Enriching global communities
“I would dearly love to give you my views, but unfortunately my home and offices were invaded by thieves while we were out in the field,” began the e-mail from Gloria Meredith in response to a query about worldwide volunteerism.
Most of Meredith’s equipment, including flash drive and computers were taken by the thieves, so she had no photographs to share, other than three taken the same day of the invasion at Children of Faith.
Alison Gardy, director of International Relations 92nd Street Y, familiar with Meredith as a 2006 Ford Fellow from Jamaica, said, “Violence in her area has become too routine, and Gloria, who has gotten death threats for sticking her neck out to protect vulnerable children from abusers, has now had to suffer an office robbery. She is an amazing, fierce advocate for children.”
Life is difficult in Montego Bay with anxiety and nervousness at the highest elevation.
Yet in the face of violence, volunteerism thrives around the globe. While commonly in the form of religious, pedagogical and resume building, many who perform work to strengthen their communities must overcome violence, medical supply shortages and geographic barriers. While this public service work gets the limelight, caring for an ill member of an extended family, tending to a neighbor’s yard or farm and taking a second job to enable a partner to study for an advanced degree are also service hours to the betterment of the community.
But when 50,000 boys, 4 to 15 years old, endure exploitation at the hands of religious teachers, volunteers are crucial to caring and respecting the youths to make a positive and permanent influence.
In direct conflict to a 2005 Senegal law, street begging for tainted Quranic school teachers, known as marabouts, is tantamount to slavery for these children, known as talibés. Dozens of children suffer long hours begging in streets to provide for each corrupt marabout while the important Islamic education is replaced with psychological abuse and food and shelter are deprived the growing children.
Rod LeRoy, board member, Maison de la Gare, said, “Volunteers have played an essential role in Maison de la Gare's [Saint Louis, Senegal] development since its inception in 2007. They bring enormous energy, creativity and caring to our activities. Volunteers over the years have come to understand the situation of the talibé children whom we serve, and on their return to their home communities they have organized financial support which has been critical to our development.”
Meanwhile, confronting violence in non-Western nations must also include consideration of broader economic and political developments.
Meredith said, “There is a significant amount of murders committed by criminals and police and soldiers are all over the place. This morning I woke up at 6 to find police and soldiers in my community at my gate, it was frightening. Seven people murdered one day and two or three since then and that's from over the last two weeks to now.”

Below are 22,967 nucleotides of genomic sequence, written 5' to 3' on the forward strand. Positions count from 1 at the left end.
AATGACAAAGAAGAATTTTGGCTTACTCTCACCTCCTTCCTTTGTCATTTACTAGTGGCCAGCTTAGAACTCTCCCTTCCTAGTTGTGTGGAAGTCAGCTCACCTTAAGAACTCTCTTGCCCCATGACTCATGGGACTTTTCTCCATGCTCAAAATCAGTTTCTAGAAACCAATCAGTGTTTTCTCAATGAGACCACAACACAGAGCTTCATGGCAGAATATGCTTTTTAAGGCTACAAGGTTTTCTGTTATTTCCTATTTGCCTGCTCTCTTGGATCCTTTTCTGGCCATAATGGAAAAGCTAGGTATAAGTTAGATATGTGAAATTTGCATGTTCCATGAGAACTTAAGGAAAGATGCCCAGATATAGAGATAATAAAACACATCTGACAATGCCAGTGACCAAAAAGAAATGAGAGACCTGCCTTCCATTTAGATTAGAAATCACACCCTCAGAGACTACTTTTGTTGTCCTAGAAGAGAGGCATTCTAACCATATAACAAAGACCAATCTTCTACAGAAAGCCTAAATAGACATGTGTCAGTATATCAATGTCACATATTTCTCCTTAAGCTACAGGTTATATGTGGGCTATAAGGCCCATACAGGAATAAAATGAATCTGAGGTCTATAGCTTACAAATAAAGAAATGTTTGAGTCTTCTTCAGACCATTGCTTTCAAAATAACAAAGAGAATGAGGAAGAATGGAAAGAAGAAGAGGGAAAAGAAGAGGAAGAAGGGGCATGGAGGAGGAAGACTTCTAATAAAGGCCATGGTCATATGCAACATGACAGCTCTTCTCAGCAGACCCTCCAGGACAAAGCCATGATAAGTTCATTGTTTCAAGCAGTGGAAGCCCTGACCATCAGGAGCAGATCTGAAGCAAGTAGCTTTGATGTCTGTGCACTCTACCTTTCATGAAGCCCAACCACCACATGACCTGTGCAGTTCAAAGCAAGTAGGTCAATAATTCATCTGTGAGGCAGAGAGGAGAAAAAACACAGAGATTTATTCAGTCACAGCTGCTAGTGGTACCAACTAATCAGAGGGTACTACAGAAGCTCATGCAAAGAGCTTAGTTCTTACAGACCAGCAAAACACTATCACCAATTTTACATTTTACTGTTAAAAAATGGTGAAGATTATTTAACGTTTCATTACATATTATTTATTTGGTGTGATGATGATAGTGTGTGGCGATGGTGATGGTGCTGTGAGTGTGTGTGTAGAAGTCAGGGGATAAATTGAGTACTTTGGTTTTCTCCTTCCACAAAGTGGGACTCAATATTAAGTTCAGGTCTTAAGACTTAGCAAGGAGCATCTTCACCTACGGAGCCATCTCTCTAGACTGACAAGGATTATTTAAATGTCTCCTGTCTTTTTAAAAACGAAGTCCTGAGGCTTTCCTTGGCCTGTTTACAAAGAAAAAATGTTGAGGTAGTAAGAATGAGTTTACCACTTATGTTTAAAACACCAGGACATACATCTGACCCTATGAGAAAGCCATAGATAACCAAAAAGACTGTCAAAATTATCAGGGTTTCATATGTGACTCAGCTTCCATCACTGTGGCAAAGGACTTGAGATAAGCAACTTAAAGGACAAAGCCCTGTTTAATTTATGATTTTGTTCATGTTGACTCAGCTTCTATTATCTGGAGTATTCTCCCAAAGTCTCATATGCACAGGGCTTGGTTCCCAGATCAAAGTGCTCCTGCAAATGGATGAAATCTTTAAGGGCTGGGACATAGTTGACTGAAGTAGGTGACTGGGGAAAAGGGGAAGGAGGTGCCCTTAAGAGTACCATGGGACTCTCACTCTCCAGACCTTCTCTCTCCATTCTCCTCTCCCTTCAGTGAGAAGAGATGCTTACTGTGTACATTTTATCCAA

With broader considerations comes the need for not only skills in health care and hygiene, education, sports, gardening, site development, art and music but a combination of these experiences.
LeRoy said, “Many of our volunteers work in two or more roles. For example, they might teach an English class in the mornings while animating sports or arts activities in the afternoons and evenings. Another common variant is going with a group in the mornings to provide health care in the daaras where the children live, and then teaching classes in our center in the afternoons and evenings.”
All the while, volunteers are making a difference in the face of violence. Such as during harvest time of the olive trees when the Occupied Territories Rabbis for Human Rights brings in hundreds of volunteers, many from outside Israel, to work side-by-side with Palestinian farmers.
Rabbi Idit Lev said, “Our presence provides protection against possible settler intimidation, enables farmers to pick within the limited number of days that they can safely do so, and has also become an act of solidarity between Israeli Jews and Palestinians.”
But volunteerism’s strength is in the daily work, including packaging and distributing food items and encouraging farming as does Children of Faith.
“I did an intervention in a community because one family consisting of four children has AIDS and I asked the community member if they would purchase chickens from the family if I gave them chickens to rear,” Meredith said. “They said, ‘Yes.’ I constructed a coop and gave her 50 chickens. The members did not wait to buy the chickens. They helped them through the entire process: building the coop, taking care of the chickens and preparing them for sale. That group of community volunteers is still active.”